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Disarmament Diplomacy

Issue No. 46, May 2000

Speech by Vice President Gore

'Remarks as prepared for delivery by Vice President Al Gore, International Press Institute,' Boston, April 30, 2000

"Just as we have an extraordinary prosperity, we also stand at an extraordinary time in our history. We are the only superpower. We are the strongest force for peace and prosperity that the world has ever known. Twenty-five years ago today, the last helicopters lifted off from the roof of our embassy in Saigon. Although that brought an end to the war in Vietnam - a conflict I witnessed with my own eyes - it did not bring an end to its influence on our thinking about foreign policy.

Even now, a decade after the end of the Cold War, we hear echoes of the old arguments. Some seem to believe that with the fall of the old Soviet empire, we have nothing more to fear in the world and should dramatically cut our defense budget. Others keep insisting that we continue to prepare to face down a Cold War threat that no longer exists, and persistently ignore the world as it is. I believe that both groups are locked in a self-destructive argument over a false choice.

For all of my career, I have believed that America has a responsibility to lead in the world. That's why I was one of only a few Democrats in the United States Senate to vote in support of the use of force to drive Saddam Hussein out of Kuwait. And even as I was working hard in the Congress to help develop new approaches to arms control, I often disagreed with the predominant view in my own party as I pushed for a strong national defense and a new generation of less destabilizing missiles.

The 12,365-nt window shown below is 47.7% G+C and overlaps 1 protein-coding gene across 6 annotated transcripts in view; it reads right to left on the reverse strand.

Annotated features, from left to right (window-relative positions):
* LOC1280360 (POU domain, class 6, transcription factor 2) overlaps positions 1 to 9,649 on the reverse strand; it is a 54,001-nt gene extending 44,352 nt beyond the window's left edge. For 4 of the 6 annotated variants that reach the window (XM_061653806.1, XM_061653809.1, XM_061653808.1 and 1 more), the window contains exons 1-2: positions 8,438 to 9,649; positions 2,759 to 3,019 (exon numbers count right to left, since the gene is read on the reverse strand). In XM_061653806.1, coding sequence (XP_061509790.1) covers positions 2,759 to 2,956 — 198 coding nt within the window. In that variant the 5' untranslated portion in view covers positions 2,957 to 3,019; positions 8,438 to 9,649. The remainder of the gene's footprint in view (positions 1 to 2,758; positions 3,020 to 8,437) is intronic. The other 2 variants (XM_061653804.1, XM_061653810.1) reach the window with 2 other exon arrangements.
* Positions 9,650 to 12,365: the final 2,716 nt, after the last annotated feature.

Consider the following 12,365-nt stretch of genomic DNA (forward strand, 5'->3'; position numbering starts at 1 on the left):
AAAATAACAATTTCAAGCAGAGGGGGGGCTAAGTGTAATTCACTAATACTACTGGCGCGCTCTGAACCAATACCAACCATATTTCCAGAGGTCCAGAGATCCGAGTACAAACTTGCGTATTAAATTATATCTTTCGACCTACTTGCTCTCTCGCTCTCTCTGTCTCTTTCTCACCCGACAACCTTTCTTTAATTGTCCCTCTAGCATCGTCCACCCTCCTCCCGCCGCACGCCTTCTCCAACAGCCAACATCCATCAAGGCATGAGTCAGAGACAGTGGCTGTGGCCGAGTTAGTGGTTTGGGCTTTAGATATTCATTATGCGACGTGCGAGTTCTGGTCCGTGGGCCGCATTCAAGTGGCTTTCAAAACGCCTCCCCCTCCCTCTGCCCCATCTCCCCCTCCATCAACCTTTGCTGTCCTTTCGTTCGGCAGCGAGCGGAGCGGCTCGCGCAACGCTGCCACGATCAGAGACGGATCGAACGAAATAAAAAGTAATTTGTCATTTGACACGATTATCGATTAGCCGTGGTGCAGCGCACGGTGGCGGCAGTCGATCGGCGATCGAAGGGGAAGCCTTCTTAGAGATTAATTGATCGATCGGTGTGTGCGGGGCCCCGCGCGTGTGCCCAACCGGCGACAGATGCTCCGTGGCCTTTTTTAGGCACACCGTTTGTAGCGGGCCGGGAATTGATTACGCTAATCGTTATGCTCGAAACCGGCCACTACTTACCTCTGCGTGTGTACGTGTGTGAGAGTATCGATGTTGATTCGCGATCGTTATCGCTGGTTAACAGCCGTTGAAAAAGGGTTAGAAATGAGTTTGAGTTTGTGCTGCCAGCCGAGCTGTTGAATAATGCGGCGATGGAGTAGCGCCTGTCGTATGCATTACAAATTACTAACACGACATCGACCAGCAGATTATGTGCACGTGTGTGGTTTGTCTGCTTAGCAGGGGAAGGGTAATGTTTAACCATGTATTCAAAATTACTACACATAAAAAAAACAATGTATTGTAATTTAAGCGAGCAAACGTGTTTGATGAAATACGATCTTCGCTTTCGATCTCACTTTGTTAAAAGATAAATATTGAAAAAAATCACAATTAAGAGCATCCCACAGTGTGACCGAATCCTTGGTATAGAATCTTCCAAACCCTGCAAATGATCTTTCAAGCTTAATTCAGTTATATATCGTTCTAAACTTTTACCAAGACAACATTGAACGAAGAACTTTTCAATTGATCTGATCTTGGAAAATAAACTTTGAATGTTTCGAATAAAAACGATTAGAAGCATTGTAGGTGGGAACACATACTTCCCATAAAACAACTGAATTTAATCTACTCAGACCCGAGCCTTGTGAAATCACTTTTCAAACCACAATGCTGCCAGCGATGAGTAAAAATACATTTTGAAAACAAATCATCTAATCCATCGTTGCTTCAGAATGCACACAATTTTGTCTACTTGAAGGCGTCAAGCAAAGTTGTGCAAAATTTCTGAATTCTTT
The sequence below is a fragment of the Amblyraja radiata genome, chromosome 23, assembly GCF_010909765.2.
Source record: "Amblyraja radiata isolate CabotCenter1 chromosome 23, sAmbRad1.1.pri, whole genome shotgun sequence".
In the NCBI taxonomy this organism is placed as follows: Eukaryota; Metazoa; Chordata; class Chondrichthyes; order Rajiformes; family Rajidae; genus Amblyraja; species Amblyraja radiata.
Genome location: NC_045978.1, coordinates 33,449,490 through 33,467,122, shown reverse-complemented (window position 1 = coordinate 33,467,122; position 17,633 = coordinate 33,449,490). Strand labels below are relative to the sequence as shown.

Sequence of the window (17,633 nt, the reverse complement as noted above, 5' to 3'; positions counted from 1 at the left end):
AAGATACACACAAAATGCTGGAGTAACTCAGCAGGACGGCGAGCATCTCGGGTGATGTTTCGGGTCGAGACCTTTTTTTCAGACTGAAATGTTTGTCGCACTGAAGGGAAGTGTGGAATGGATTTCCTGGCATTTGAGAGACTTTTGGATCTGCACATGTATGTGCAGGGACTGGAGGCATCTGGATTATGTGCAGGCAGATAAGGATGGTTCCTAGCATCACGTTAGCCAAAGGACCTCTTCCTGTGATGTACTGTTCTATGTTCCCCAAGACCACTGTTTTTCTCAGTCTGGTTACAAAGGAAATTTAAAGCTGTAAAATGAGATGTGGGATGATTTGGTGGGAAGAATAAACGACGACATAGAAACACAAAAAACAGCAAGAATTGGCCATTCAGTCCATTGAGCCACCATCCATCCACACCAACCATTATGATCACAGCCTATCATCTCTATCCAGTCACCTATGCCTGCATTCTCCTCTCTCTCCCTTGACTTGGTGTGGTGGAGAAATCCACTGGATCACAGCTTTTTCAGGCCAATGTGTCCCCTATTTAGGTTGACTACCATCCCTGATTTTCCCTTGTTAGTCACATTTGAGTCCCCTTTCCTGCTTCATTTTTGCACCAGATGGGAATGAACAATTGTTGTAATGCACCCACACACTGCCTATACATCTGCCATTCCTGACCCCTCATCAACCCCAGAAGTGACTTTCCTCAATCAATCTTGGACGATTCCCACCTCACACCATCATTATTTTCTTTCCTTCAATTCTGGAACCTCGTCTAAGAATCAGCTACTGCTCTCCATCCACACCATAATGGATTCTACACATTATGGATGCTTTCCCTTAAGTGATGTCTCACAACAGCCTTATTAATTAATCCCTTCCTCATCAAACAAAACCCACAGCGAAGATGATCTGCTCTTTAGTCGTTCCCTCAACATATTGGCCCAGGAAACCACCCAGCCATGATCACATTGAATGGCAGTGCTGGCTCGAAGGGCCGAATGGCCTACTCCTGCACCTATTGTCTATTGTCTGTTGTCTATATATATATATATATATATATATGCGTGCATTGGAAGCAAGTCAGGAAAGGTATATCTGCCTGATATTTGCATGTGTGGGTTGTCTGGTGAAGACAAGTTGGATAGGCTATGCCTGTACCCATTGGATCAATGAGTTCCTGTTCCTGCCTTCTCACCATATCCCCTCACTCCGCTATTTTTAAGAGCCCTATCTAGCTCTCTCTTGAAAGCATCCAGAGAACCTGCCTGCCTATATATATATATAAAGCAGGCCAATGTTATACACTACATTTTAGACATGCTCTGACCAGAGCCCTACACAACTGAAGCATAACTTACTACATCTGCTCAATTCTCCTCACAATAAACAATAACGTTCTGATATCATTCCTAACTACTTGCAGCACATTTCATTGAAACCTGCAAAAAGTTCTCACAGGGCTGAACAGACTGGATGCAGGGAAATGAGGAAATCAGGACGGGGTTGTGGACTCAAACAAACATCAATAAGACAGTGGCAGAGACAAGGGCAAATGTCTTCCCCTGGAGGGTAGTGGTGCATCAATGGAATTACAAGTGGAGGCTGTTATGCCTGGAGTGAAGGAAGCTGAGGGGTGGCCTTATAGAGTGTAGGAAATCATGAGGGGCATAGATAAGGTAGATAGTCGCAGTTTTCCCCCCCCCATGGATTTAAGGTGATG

We are now in a new era. To label this time 'the post-Cold War era' belies its uniqueness and its significance. We are now in a Global Age. Like it or not, we live in an age when our destinies and the destinies of billions of people around the globe are increasingly intertwined. When our grand domestic and international challenges are also intertwined. We should neither bemoan nor naively idealize this new reality. We should deal with it.

We must now view what could be called the classic security agenda - the question of war and peace among sovereign states - in light of these new realities. But we must also recognize that there is a New Security Agenda, which I discussed at the United Nations Security Council in January - a set of threats that affect us all and that transcend political borders; a set of challenges equal in magnitude to the challenges of the past. Today, at the dawn of the 21st Century, we need a foreign policy that addresses the classic security threats - and understands the new ones as well. … We need to pursue a policy of 'forward engagement' - addressing problems early in their development before they become crises; addressing them as close to the source of the problem as possible; and having the forces and resources to deal with those threats as soon after their emergence as possible. …

In that context, I want to make three essential points to you today. First, although the nature of the challenges we face are new, the bedrock of our foreign policy is not. America must always maintain a strong defense, and unrivalled national security... Second, from our position of unrivalled affluence and influence, we have a responsibility to lead the world in meeting the new security challenges. … Third, we must resist those who would meet new global challenges with a newfound fear of the world itself. …

Let me consider each of these points in turn.